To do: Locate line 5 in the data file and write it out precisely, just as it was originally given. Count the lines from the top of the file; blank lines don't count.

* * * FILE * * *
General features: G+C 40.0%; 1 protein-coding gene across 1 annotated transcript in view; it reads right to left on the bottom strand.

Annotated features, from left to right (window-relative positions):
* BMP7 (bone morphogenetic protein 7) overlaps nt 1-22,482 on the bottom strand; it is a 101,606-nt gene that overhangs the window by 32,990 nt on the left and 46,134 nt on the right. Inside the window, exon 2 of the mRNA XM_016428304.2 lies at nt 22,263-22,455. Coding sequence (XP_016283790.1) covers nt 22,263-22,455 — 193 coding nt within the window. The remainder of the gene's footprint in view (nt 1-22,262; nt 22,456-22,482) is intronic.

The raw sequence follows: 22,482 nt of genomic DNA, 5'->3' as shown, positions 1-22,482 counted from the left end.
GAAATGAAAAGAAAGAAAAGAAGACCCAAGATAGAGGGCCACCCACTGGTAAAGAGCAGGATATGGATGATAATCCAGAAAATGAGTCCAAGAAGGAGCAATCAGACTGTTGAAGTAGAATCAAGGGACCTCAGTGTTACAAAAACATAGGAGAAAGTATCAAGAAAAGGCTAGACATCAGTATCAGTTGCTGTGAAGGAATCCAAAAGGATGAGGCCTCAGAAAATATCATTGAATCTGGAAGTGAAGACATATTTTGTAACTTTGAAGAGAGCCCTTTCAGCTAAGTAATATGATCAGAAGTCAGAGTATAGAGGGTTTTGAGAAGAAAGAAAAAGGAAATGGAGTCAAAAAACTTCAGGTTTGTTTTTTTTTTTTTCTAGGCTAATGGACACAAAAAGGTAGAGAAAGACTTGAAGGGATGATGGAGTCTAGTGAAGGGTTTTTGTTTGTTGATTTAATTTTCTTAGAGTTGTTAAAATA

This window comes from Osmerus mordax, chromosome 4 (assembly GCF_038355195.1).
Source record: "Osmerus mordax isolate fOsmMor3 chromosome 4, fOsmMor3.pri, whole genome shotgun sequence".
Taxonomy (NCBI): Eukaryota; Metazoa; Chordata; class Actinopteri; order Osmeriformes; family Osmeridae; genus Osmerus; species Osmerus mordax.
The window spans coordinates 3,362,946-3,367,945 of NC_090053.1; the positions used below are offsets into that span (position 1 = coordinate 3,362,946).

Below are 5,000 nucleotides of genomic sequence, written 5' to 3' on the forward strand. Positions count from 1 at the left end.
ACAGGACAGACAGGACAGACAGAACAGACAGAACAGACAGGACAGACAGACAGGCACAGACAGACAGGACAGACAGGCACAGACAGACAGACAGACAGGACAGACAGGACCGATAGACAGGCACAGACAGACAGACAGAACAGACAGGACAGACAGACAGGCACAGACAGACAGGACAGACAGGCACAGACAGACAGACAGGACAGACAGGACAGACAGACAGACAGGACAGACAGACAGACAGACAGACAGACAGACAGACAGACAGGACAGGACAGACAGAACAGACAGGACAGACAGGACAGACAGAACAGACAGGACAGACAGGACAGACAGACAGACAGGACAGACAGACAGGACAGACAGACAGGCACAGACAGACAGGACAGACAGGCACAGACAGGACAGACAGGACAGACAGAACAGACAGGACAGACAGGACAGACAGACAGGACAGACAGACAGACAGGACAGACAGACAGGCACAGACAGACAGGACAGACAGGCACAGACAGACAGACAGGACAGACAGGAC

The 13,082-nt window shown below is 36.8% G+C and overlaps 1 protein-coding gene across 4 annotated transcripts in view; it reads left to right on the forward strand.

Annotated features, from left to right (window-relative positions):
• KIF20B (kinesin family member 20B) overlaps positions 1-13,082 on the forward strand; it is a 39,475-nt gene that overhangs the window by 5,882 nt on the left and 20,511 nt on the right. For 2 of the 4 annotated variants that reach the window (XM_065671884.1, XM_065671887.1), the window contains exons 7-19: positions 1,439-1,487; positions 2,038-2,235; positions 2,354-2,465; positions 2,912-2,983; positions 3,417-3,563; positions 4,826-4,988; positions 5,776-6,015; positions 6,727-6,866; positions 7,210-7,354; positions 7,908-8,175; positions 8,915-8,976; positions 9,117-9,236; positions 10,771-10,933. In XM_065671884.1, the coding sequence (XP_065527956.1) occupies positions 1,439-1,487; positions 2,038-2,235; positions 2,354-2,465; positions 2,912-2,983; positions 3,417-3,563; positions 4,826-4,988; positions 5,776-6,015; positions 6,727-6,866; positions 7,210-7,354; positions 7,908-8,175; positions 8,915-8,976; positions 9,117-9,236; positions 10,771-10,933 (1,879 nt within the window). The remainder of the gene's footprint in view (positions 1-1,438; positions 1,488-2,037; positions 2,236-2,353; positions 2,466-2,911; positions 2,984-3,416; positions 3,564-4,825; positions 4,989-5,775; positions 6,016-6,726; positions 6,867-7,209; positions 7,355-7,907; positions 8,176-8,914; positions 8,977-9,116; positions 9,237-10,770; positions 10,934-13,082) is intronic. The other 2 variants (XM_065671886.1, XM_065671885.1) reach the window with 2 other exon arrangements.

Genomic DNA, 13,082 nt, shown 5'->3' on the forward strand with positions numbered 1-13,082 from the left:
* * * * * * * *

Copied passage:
GAAATGAAAAGAAAGAAAAGAAGACCCAAGATAGAGGGCCACCCACTGGTAAAGAGCAGGATATGGATGATAATCCAGAAAATGAGTCCAAGAAGGAGCAATCAGACTGTTGAAGTAGAATCAAGGGACCTCAGTGTTACAAAAACATAGGAGAAAGTATCAAGAAAAGGCTAGACATCAGTATCAGTTGCTGTGAAGGAATCCAAAAGGATGAGGCCTCAGAAAATATCATTGAATCTGGAAGTGAAGACATATTTTGTAACTTTGAAGAGAGCCCTTTCAGCTAAGTAATATGATCAGAAGTCAGAGTATAGAGGGTTTTGAGAAGAAAGAAAAAGGAAATGGAGTCAAAAAACTTCAGGTTTGTTTTTTTTTTTTTCTAGGCTAATGGACACAAAAAGGTAGAGAAAGACTTGAAGGGATGATGGAGTCTAGTGAAGGGTTTTTGTTTGTTGATTTAATTTTCTTAGAGTTGTTAAAATA